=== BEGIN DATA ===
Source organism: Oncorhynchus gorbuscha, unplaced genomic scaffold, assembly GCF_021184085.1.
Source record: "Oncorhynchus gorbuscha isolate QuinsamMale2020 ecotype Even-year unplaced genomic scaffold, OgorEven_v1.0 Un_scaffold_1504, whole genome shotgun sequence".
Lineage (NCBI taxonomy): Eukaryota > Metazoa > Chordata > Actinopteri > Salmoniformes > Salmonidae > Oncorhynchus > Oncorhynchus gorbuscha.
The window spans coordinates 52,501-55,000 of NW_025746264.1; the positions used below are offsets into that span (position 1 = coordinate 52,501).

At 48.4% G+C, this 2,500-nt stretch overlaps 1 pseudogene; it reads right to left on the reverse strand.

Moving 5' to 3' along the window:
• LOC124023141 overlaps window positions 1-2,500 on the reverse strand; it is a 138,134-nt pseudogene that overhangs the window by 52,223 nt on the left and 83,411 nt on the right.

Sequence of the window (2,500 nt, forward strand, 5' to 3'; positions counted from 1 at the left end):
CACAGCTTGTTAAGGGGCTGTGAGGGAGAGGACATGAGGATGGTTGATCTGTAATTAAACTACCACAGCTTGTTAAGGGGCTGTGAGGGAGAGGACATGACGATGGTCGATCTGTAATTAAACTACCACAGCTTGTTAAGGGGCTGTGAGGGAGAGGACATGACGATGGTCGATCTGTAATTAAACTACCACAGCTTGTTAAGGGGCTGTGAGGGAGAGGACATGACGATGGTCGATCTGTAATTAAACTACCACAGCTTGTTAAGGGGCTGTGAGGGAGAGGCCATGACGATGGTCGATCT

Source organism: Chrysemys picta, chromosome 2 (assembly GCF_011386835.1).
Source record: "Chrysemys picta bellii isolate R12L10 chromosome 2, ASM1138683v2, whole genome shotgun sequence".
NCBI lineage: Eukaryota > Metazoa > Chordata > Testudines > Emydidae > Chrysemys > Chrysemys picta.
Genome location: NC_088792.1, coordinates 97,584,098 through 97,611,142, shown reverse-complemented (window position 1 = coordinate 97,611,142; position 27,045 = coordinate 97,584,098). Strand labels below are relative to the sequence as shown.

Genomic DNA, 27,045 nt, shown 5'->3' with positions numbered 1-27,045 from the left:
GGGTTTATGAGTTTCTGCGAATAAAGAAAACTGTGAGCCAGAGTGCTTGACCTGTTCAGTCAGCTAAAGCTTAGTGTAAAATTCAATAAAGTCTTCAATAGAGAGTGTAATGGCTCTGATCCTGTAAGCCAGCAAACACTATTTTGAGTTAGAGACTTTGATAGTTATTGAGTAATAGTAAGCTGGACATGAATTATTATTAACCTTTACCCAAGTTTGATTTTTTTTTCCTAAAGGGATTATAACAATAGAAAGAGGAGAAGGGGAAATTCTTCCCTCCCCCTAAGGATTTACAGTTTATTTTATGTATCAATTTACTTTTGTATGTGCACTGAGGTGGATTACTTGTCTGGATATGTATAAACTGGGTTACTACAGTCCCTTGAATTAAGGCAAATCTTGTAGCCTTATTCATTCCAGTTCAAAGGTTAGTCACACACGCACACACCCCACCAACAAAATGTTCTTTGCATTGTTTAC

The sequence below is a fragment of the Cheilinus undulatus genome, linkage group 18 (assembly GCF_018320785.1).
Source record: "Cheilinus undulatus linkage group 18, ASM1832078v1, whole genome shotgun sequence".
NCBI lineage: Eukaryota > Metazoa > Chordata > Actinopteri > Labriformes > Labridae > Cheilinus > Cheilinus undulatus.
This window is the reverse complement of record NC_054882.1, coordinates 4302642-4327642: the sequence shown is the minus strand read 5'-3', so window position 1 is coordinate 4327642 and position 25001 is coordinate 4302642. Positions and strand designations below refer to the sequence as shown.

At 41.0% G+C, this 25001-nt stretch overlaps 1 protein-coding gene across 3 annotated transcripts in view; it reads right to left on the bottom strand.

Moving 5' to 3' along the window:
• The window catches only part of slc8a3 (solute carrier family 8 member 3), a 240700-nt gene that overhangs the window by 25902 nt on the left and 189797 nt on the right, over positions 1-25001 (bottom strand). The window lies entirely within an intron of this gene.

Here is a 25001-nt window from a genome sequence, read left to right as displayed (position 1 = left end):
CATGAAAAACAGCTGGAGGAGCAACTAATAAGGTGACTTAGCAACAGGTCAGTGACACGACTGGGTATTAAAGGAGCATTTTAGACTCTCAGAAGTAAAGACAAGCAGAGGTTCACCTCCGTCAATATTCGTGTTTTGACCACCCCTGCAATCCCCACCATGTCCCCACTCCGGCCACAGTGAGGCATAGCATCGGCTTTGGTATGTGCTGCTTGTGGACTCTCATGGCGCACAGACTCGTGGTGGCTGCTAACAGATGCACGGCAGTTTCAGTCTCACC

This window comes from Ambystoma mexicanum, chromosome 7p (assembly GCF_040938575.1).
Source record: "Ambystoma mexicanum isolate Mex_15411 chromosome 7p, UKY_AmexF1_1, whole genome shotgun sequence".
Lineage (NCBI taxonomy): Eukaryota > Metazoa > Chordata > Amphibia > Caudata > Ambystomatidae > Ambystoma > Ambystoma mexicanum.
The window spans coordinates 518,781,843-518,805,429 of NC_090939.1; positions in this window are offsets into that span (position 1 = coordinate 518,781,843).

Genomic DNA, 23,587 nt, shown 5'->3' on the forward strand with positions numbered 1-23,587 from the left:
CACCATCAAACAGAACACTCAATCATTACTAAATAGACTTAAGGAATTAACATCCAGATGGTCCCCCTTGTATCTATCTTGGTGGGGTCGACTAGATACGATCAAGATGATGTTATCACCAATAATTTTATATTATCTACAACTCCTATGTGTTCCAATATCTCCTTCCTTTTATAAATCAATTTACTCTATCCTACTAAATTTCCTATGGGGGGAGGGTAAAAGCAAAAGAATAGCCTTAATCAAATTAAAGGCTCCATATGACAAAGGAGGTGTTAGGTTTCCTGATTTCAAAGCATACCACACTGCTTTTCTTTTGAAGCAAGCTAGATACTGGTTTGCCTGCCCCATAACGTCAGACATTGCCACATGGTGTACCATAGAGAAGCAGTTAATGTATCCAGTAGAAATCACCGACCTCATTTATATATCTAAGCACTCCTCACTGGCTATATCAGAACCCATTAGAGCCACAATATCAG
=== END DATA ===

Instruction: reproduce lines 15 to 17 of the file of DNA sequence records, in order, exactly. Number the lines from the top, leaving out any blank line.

GGGTTTATGAGTTTCTGCGAATAAAGAAAACTGTGAGCCAGAGTGCTTGACCTGTTCAGTCAGCTAAAGCTTAGTGTAAAATTCAATAAAGTCTTCAATAGAGAGTGTAATGGCTCTGATCCTGTAAGCCAGCAAACACTATTTTGAGTTAGAGACTTTGATAGTTATTGAGTAATAGTAAGCTGGACATGAATTATTATTAACCTTTACCCAAGTTTGATTTTTTTTTCCTAAAGGGATTATAACAATAGAAAGAGGAGAAGGGGAAATTCTTCCCTCCCCCTAAGGATTTACAGTTTATTTTATGTATCAATTTACTTTTGTATGTGCACTGAGGTGGATTACTTGTCTGGATATGTATAAACTGGGTTACTACAGTCCCTTGAATTAAGGCAAATCTTGTAGCCTTATTCATTCCAGTTCAAAGGTTAGTCACACACGCACACACCCCACCAACAAAATGTTCTTTGCATTGTTTAC

The sequence below is a fragment of the Cheilinus undulatus genome, linkage group 18 (assembly GCF_018320785.1).
Source record: "Cheilinus undulatus linkage group 18, ASM1832078v1, whole genome shotgun sequence".